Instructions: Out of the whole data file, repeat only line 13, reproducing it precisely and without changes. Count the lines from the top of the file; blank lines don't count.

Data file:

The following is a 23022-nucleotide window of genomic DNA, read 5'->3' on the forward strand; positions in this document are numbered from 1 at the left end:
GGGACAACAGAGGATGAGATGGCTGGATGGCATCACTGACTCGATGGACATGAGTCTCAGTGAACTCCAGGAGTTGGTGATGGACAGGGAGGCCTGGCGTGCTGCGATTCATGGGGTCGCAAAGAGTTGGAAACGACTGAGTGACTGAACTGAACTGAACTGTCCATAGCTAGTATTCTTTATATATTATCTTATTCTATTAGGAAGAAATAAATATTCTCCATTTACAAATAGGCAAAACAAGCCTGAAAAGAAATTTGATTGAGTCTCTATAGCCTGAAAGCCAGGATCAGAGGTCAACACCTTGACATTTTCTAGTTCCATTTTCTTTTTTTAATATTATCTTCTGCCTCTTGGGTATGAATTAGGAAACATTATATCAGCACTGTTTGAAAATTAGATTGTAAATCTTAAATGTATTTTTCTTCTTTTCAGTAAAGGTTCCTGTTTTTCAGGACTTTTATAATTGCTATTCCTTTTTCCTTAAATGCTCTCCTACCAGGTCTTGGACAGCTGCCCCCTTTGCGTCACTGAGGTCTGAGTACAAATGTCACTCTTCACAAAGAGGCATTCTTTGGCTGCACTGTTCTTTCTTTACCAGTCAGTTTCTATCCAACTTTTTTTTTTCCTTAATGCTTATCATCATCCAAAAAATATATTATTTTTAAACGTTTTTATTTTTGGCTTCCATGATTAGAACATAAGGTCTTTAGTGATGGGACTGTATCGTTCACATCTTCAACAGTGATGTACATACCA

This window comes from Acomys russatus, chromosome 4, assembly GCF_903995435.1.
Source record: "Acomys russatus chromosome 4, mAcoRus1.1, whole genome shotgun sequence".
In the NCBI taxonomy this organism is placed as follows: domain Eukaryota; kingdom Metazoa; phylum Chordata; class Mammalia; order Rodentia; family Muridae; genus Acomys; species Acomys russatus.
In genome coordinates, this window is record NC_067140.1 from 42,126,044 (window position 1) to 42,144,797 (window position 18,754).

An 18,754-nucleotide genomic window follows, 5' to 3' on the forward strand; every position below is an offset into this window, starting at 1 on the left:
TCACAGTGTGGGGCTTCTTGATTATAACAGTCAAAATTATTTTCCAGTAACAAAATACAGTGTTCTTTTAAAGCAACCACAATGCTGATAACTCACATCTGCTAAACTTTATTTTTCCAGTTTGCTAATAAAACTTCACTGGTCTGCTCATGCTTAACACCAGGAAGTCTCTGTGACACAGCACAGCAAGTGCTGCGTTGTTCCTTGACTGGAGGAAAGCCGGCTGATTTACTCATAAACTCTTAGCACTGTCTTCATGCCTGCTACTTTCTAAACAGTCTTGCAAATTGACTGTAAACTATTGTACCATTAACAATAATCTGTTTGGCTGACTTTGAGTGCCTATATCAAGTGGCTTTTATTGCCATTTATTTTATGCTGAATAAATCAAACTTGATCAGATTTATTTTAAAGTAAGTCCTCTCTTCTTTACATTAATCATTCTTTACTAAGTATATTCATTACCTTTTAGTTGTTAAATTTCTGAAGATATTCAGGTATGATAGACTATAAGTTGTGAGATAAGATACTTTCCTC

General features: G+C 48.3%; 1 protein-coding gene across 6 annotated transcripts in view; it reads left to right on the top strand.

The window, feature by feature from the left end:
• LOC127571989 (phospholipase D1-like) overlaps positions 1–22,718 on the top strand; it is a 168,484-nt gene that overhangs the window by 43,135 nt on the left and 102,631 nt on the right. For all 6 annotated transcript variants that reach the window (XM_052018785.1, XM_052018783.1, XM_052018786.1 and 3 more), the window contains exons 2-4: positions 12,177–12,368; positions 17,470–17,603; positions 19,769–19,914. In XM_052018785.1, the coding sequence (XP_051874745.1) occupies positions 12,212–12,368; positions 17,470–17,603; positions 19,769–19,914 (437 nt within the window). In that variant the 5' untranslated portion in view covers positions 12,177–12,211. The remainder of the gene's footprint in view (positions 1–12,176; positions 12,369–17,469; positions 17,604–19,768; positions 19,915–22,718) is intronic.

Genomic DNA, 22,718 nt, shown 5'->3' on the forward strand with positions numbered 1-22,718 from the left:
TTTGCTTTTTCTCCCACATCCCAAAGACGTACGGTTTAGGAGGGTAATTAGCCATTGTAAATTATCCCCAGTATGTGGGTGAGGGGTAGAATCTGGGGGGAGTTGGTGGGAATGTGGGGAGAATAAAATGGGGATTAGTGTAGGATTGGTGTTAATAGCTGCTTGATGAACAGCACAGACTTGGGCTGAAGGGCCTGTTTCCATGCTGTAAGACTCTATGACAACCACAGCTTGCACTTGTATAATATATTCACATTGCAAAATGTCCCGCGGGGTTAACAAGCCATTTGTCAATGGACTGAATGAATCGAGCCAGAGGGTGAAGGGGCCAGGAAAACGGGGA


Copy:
TTTGCTTTTTCTCCCACATCCCAAAGACGTACGGTTTAGGAGGGTAATTAGCCATTGTAAATTATCCCCAGTATGTGGGTGAGGGGTAGAATCTGGGGGGAGTTGGTGGGAATGTGGGGAGAATAAAATGGGGATTAGTGTAGGATTGGTGTTAATAGCTGCTTGATGAACAGCACAGACTTGGGCTGAAGGGCCTGTTTCCATGCTGTAAGACTCTATGACAACCACAGCTTGCACTTGTATAATATATTCACATTGCAAAATGTCCCGCGGGGTTAACAAGCCATTTGTCAATGGACTGAATGAATCGAGCCAGAGGGTGAAGGGGCCAGGAAAACGGGGA